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"Another?"
“Another?”

This one is especially nice:

Ispahan by Laduree
Ispahan by Ladurée (giant raspberry macaron with rose water creme), via A Life Worth Eating

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Copyright © 2015 Jama Rattigan of Jama’s Alphabet Soup. All rights reserved.

36 thoughts on “friday feast: sweets for the sweet, or, why marie antoinette licks the spoon

  1. The poem by Christy was really rich with descriptions and I love the background story for it… hen the pictures of those gorgeous cakes and sweets! Time for some peanut butter on gluten free toast… maybe some raspberry jam to go with that, ma’m?

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    1. Thanks for noshing with us today, Renee — those cakes are definitely works of art which I can’t imagine anyone actually eating. Christie’s poem, on the other hand, is something we can feast and nibble on over and over . . .🙂

      Like

  2. Oh my, a ‘win’ on Marie Antoinette day. I think I’ll have a slice of cake, Jama! Thank you! Christie’s poem is quite tart, as Marie would have wished, at least according to the poem’s story. What a sinister current in that “the way the juices stain her cuticle beds,/deepen the creases of her palms.” And the cakes. I had no idea that these are created. Wow! Love the cake pop and the one by Amanda Macleod. Thank you for this sweet post.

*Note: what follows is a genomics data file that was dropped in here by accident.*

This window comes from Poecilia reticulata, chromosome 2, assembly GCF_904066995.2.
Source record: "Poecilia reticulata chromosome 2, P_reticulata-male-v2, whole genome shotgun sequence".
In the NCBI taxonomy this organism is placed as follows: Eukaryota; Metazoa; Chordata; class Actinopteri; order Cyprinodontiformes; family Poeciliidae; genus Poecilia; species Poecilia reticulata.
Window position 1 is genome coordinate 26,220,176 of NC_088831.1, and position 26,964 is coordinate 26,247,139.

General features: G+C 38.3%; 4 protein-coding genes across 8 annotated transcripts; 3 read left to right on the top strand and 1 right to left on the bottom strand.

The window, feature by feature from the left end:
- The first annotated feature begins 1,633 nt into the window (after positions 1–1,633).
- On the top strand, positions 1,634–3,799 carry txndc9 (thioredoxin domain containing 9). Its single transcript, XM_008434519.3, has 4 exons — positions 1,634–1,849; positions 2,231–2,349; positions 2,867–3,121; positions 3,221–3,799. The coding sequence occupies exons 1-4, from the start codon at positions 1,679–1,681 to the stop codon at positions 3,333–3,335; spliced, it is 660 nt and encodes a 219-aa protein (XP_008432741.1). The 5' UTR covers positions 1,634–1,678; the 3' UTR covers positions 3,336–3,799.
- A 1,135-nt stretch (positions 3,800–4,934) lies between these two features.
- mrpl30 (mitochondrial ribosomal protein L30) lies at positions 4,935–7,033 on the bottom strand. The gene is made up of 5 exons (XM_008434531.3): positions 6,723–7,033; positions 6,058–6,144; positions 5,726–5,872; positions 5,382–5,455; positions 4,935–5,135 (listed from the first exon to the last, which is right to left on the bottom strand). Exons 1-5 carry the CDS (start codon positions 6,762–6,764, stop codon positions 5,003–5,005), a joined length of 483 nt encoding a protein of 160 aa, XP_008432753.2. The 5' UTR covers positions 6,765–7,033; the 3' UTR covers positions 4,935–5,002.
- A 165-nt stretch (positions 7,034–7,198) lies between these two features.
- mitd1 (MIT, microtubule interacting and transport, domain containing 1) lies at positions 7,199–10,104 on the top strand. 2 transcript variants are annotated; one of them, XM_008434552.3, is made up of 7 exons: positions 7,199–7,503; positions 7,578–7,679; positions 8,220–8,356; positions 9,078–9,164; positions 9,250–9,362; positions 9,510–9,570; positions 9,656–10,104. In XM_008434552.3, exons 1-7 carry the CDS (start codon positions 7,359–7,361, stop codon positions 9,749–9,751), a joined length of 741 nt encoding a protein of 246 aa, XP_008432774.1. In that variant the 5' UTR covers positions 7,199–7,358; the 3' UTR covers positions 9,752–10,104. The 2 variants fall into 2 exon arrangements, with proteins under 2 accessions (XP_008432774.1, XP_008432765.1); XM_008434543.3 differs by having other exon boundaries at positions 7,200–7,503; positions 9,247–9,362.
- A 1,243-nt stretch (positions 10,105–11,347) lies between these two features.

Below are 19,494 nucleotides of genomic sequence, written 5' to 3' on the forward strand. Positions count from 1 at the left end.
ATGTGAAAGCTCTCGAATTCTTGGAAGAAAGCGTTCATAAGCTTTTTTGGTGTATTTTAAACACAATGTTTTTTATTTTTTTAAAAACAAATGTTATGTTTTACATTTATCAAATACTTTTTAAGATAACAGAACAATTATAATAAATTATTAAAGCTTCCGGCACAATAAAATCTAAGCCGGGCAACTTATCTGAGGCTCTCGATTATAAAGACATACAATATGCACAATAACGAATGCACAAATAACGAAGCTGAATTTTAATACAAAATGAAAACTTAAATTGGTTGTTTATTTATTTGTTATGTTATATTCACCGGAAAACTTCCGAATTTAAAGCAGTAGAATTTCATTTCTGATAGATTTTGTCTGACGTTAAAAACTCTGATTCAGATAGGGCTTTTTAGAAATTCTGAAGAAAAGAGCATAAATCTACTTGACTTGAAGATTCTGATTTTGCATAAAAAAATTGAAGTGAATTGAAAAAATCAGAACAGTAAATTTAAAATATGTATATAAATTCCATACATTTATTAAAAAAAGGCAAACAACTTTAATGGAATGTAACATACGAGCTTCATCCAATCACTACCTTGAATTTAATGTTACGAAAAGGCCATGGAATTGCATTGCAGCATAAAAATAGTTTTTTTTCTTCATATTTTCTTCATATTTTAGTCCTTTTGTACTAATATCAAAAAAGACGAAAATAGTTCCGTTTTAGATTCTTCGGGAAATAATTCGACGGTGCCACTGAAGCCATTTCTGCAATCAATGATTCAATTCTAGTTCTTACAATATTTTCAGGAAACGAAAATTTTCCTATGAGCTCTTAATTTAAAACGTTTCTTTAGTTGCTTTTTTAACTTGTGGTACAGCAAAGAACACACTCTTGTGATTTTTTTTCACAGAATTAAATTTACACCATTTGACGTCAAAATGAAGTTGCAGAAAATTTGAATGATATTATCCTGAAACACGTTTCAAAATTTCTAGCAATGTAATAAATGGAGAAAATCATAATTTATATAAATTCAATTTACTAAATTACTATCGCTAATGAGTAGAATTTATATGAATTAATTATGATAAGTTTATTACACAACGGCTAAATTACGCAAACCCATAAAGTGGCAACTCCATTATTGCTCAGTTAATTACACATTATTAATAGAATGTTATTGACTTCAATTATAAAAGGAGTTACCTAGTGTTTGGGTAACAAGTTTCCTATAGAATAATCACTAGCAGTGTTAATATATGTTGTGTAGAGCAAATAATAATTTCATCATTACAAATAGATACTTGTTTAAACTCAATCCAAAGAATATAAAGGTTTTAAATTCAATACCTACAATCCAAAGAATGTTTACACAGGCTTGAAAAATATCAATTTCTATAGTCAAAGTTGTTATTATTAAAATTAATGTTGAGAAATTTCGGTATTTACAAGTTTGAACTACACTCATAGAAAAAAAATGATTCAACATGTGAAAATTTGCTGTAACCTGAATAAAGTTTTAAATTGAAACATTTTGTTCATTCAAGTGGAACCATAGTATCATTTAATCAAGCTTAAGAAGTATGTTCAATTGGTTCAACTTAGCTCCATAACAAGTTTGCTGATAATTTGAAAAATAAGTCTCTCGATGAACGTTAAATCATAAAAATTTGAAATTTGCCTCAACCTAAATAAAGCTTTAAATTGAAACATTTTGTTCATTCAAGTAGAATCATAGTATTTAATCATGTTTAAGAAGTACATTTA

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    1. Congrats again, Linda! I know you will enjoy Double Happiness!!

      I was surprised to find those cakes online — they must cost a fortune. It is interesting to see artisans taking a simple wedding cake to another level.

      Yes, that sinister current is very interesting — there’s a wicked deliciousness in indulging our sweet cravings, isn’t there?

      Like

  3. Jama,
    What a powerful poem! Thank you so much for sharing it.

    How have I been away for so long? I’ve missed visiting. Glad, as always, to see all the loveliness you share.

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  4. This post drove me to my fridge to find the last sliver of chocolate cake I’d been saving, even though it was just sweet through and through. Cake for breakfast is allowed, right? Delicious from top to bottom, Jama!

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  5. Oh that Marie! This post makes me think of the movie CHOCOLAT, which we just watched again with our son, who was seeing it for the first time. Something so soul-full about cake and chocolate and even Marie herself. Thanks for the poem and the pics. I totally want to visit the cake shop in England xo

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  6. One word sums it up – “Oui” – for the poem, and the beyond-decadent cakes. Only in poetry could you so cleverly bring together sweet and sour, blood and fruit, sword edge danger and swoon enjoyment. Nikkie’s poem is a tempting appetizer for her upcoming book.